A former Syrian security officer has been found guilty of crimes against humanity by a court in Germany, sentencing him to life in prison.
It marks the highest-ranking Syrian regime official to be held accountable for crimes committed by the Assad government during the ongoing war that has already lasted more than a decade.
Anwar Raslan was accused of overseeing an Assad government detention center. Prosecutors said at least 4,000 people were tortured there and nearly 60 were killed.
It is a watershed moment for justice and accountability for Syrian survivors of human rights abuses. It is also a huge win for a network of international lawyers and human rights activists helping survivors in the fight to bring Assad officials who sanctioned or participated in the violence to justice.
The war will pass its 11th anniversary this March. Through the decade-plus of war, the Assad government has bombed residential neighborhoods, used poison gas, and relentlessly detained and tortured countless civilians. The crimes amount to war crimes according to human rights lawyers and experts.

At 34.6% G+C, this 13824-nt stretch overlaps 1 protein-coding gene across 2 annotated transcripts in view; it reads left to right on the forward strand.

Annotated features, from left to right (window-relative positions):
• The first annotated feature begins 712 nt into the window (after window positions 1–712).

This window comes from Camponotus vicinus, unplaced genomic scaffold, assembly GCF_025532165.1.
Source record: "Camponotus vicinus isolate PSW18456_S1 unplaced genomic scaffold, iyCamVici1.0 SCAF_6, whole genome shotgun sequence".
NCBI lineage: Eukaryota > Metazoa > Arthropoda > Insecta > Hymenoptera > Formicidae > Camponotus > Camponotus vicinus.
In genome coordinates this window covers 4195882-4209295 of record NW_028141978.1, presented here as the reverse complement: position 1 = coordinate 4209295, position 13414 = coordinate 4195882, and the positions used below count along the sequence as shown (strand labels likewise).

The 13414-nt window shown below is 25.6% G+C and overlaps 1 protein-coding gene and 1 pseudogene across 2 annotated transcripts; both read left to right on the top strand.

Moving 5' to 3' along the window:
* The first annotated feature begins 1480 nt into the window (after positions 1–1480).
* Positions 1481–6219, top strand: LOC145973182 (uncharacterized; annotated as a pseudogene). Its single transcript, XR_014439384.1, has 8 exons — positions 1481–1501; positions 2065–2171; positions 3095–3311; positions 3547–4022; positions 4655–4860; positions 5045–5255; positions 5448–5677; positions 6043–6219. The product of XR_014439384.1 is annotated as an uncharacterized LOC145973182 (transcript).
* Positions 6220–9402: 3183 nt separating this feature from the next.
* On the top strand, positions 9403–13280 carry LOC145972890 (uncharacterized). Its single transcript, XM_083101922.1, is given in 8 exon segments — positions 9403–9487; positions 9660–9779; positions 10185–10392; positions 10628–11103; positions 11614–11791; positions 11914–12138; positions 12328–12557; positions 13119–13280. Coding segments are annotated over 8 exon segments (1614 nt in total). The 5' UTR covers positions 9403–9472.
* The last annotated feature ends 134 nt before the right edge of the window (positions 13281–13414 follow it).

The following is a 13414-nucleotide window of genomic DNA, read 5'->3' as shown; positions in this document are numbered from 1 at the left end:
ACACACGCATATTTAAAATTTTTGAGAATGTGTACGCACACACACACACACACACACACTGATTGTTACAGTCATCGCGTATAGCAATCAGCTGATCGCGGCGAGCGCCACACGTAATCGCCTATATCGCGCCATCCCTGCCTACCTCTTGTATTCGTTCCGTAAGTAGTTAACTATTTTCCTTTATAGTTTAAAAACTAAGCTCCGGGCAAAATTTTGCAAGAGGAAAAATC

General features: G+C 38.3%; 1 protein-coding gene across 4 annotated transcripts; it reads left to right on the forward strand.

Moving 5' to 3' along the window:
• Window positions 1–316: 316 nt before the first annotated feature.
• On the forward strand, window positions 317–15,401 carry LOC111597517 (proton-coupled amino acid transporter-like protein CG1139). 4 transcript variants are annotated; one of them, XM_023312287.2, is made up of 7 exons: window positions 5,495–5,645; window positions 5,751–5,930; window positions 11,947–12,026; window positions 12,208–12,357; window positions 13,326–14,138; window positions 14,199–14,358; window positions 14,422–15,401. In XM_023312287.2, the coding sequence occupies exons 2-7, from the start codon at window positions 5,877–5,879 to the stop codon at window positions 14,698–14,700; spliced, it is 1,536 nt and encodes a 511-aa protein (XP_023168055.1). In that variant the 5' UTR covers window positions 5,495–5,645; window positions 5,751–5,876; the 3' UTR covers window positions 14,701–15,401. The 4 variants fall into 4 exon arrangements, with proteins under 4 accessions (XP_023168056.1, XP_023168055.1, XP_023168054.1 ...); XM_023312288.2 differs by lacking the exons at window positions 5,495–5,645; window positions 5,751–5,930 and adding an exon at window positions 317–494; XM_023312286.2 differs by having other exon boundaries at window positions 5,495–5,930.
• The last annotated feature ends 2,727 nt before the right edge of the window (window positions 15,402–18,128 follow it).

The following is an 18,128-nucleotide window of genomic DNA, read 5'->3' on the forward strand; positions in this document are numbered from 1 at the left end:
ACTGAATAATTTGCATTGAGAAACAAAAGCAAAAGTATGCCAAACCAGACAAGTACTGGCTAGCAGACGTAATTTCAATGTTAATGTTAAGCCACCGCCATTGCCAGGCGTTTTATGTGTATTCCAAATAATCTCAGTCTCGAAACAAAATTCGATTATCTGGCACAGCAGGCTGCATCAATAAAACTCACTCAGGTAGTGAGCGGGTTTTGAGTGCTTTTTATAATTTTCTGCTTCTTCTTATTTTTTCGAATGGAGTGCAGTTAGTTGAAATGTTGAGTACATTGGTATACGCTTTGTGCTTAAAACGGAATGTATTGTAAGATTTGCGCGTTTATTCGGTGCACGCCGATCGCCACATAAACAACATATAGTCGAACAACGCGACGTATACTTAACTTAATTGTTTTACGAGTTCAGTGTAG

Until now, no one in a high-ranking position has been held accountable.
The guilty verdict bolsters the ability of European courts to pursue related cases, and also sends a message to war criminals globally that consequences will, one day, be faced, and their crimes will not go unpunished.
Raslan was a former colonel and held a high rank in the intelligence service. They say he was more of a cog than a pillar in Assad’s government and repression.
Despite decades of war and human rights crimes, Assad still clings to power in Syria. There appears little promise of he or his senior advisers and military commanders standing in a trial for their crimes anytime soon.
But European countries have made efforts to hold people accountable. Germany is one a few countries that have sought to bring former officials to trial for their war crimes, based on universal jurisdiction, which is the principle of international law that says some crimes are so horrific and grave that they can and should be prosecuted anywhere.